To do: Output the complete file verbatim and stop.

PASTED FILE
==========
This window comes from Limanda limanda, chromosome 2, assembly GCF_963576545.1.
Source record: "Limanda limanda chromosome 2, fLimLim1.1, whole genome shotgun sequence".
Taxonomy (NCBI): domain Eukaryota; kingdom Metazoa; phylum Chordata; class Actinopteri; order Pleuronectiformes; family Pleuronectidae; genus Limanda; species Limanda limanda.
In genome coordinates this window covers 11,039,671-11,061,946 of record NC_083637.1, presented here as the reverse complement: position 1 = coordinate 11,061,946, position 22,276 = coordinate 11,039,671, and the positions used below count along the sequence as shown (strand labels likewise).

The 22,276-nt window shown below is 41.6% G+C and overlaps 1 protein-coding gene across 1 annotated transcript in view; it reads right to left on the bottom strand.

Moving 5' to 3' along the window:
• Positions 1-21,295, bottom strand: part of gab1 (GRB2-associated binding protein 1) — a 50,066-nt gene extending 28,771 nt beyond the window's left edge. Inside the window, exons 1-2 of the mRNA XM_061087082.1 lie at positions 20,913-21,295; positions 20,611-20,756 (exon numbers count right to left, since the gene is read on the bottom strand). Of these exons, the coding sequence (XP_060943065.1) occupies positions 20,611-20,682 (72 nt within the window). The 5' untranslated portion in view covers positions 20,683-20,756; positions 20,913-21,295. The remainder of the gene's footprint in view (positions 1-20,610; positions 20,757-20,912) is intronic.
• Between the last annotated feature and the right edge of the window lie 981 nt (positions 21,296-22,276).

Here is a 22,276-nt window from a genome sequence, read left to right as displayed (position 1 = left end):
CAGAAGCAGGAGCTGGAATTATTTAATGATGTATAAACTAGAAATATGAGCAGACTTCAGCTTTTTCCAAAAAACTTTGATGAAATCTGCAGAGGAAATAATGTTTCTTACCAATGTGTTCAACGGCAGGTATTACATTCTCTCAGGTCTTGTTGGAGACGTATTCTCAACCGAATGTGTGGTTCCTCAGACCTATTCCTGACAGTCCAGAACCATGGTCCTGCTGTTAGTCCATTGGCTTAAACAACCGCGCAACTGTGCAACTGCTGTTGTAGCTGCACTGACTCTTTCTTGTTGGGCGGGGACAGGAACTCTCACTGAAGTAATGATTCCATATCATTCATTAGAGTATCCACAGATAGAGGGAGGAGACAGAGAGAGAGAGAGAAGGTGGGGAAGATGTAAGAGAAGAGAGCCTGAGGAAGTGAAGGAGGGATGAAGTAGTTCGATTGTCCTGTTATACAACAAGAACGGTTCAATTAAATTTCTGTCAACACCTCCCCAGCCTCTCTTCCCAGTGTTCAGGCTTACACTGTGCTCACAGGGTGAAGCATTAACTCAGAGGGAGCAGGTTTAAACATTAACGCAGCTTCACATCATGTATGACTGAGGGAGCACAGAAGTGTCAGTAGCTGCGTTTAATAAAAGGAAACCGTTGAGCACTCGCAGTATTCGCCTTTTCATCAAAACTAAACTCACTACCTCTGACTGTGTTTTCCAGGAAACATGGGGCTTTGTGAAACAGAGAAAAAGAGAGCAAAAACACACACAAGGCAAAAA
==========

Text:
This window comes from Limanda limanda, chromosome 2, assembly GCF_963576545.1.
Source record: "Limanda limanda chromosome 2, fLimLim1.1, whole genome shotgun sequence".
Taxonomy (NCBI): domain Eukaryota; kingdom Metazoa; phylum Chordata; class Actinopteri; order Pleuronectiformes; family Pleuronectidae; genus Limanda; species Limanda limanda.
In genome coordinates this window covers 11,039,671-11,061,946 of record NC_083637.1, presented here as the reverse complement: position 1 = coordinate 11,061,946, position 22,276 = coordinate 11,039,671, and the positions used below count along the sequence as shown (strand labels likewise).

The 22,276-nt window shown below is 41.6% G+C and overlaps 1 protein-coding gene across 1 annotated transcript in view; it reads right to left on the bottom strand.

Moving 5' to 3' along the window:
• Positions 1-21,295, bottom strand: part of gab1 (GRB2-associated binding protein 1) — a 50,066-nt gene extending 28,771 nt beyond the window's left edge. Inside the window, exons 1-2 of the mRNA XM_061087082.1 lie at positions 20,913-21,295; positions 20,611-20,756 (exon numbers count right to left, since the gene is read on the bottom strand). Of these exons, the coding sequence (XP_060943065.1) occupies positions 20,611-20,682 (72 nt within the window). The 5' untranslated portion in view covers positions 20,683-20,756; positions 20,913-21,295. The remainder of the gene's footprint in view (positions 1-20,610; positions 20,757-20,912) is intronic.
• Between the last annotated feature and the right edge of the window lie 981 nt (positions 21,296-22,276).

Here is a 22,276-nt window from a genome sequence, read left to right as displayed (position 1 = left end):
CAGAAGCAGGAGCTGGAATTATTTAATGATGTATAAACTAGAAATATGAGCAGACTTCAGCTTTTTCCAAAAAACTTTGATGAAATCTGCAGAGGAAATAATGTTTCTTACCAATGTGTTCAACGGCAGGTATTACATTCTCTCAGGTCTTGTTGGAGACGTATTCTCAACCGAATGTGTGGTTCCTCAGACCTATTCCTGACAGTCCAGAACCATGGTCCTGCTGTTAGTCCATTGGCTTAAACAACCGCGCAACTGTGCAACTGCTGTTGTAGCTGCACTGACTCTTTCTTGTTGGGCGGGGACAGGAACTCTCACTGAAGTAATGATTCCATATCATTCATTAGAGTATCCACAGATAGAGGGAGGAGACAGAGAGAGAGAGAGAAGGTGGGGAAGATGTAAGAGAAGAGAGCCTGAGGAAGTGAAGGAGGGATGAAGTAGTTCGATTGTCCTGTTATACAACAAGAACGGTTCAATTAAATTTCTGTCAACACCTCCCCAGCCTCTCTTCCCAGTGTTCAGGCTTACACTGTGCTCACAGGGTGAAGCATTAACTCAGAGGGAGCAGGTTTAAACATTAACGCAGCTTCACATCATGTATGACTGAGGGAGCACAGAAGTGTCAGTAGCTGCGTTTAATAAAAGGAAACCGTTGAGCACTCGCAGTATTCGCCTTTTCATCAAAACTAAACTCACTACCTCTGACTGTGTTTTCCAGGAAACATGGGGCTTTGTGAAACAGAGAAAAAGAGAGCAAAAACACACACAAGGCAAAAA